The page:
12th February 1829 - Just over two weeks after the execution of William Burke for the notorious West Port murders, a crowd gathers on Calton Hill. Bearing an effigy of Dr Robert Knox, they march to his house in Newington and there, after hanging their effigy from a tree in view of his window and setting it alight, stage a riot.
The twenty-eighth of January is a date very well-known to all my ghosts: it's the date when, in 1829, the notorious "Body Snatcher" (or more accurately, multiple murderer) William Burke made his appointment with the hangman's noose at Edinburgh's Mercat Cross, on The Royal Mile. The execution is said to have been attended by a crowd numbering in the thousands, with the cheer that arose at the fateful moment being clearly audible three miles away in the port of Leith.
You are invited to the next Loretto Lecture at The Painted Gallery, Pinkie House, Loretto School, Musselburgh on Wednesday 8th March 2017 at 7pm.
Our co-founder and the original Adam Lyal (deceased), Robin Mitchell, will chat about his 33 years as a 'ghost' on our evening walking tours. Robin co-founded the company in 1984 and has developed the business from walking tours to publishing books, producing films and writing plays.
Above: The Cadies Christmas card 2008. Photo by Neil Hodgins.
Although Christmas isn't a particularly spooky festival, it does tend to bring out the rather warped creativity of my ghostly ensemble. Over the years, the Cadies have blighted the letterboxes of a select few (hundred) close chums with some quite out-of-the-ordinary seasonal greetings-cards. Here we present a few of our favourites.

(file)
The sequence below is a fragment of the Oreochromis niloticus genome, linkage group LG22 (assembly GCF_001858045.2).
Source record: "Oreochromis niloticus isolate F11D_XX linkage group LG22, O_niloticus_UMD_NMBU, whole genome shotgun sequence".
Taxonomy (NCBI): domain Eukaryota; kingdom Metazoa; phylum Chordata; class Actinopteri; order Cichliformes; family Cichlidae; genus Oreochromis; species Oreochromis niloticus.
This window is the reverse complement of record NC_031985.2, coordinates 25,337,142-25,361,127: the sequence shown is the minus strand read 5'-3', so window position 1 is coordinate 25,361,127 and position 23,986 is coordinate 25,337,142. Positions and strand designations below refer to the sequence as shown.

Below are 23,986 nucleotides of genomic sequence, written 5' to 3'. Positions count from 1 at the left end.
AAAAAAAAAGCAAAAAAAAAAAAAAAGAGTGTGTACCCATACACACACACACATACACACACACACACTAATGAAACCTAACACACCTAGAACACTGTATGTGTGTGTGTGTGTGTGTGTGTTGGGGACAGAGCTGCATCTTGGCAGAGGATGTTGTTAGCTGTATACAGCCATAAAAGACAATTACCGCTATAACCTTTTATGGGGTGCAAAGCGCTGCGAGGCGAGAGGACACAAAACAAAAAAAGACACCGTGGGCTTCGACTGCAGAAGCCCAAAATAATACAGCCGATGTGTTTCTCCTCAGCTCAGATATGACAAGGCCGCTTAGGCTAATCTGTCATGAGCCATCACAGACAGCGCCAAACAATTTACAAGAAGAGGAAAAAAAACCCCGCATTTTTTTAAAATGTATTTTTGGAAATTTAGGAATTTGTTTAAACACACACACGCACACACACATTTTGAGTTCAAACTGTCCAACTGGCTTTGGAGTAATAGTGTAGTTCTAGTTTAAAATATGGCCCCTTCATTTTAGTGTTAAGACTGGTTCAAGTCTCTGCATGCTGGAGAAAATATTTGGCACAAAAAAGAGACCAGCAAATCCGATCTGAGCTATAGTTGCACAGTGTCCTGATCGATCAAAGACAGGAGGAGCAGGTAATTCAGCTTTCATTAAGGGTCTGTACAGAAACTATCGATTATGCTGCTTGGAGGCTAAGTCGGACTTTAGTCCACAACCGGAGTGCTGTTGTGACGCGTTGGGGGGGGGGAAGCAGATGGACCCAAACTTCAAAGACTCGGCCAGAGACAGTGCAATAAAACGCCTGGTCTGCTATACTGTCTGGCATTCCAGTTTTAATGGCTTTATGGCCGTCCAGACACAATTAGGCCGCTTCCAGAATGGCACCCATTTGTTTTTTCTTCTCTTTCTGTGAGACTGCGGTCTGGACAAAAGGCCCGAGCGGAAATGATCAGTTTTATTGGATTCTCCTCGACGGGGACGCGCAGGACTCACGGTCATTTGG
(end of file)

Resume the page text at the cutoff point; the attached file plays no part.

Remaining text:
It's not every day you find eight pumas looking at you across the counter of our little shop, but that's the experience our counter-ghouls had this week when stars of the Argentinian national Rugby Union team (nickname: Los Pumas) arrived to meet my colleague Alexander Clapperton and friends for a tour.
As every ghost's favourite night of the year rolls around again, we have cooked up a delicious deal with our friends at three of the Grassmarket's best-loved eateries.
Adam Lyal (deceased) is already, by our reckoning, "big in Edinburgh"; but seldom does he get as big as this!
Last Sunday (7th August), Edinburgh Castle's walls, ramparts the Castle Rock on which it sits were illuminated in spectacular fashion, providing the "screen" for the Edinburgh International Festival's Opening Event: Deep Time, a dramatic projector display created by 59 Productions in association with The University of Edinburgh.
It's a familiar site in Edinburgh's West Bow to see visitors (and some locals) standing in front of our wee shop staring at the name above the door: The Cadies & Witchery Tours. Within seconds of spying our name, the front door creaks open and we prepare ourselves for the expected question: "What in the world is a Cadie?"
One does sometimes see some curious sights in the hideous heart of Edinburgh's Old Town, but this might just take the biscuit.
This morning as I pried up my cellar door and stepped outside to dispose of last night's gardy-loos, I was startled by a large, rainbow-coloured beach ball landing with a soft "poomp" right next to me upon the cobbles, as though having fallen from some height. Well, I thought, that's a funny time for a stag party to be out and about, but not unprecedented I suppose ...
Being the proud custodians of a calling-card case fashioned from the skin of the notorious murderer William Burke, we receive many intrigued enquiries from visitors. Such as: What precisely is a calling-card? How it is different from a modern business card? And why, precisely, would one think it a good idea to carry them around in such a gruesome device as that? Well, dear reader, we can answer most of these questions...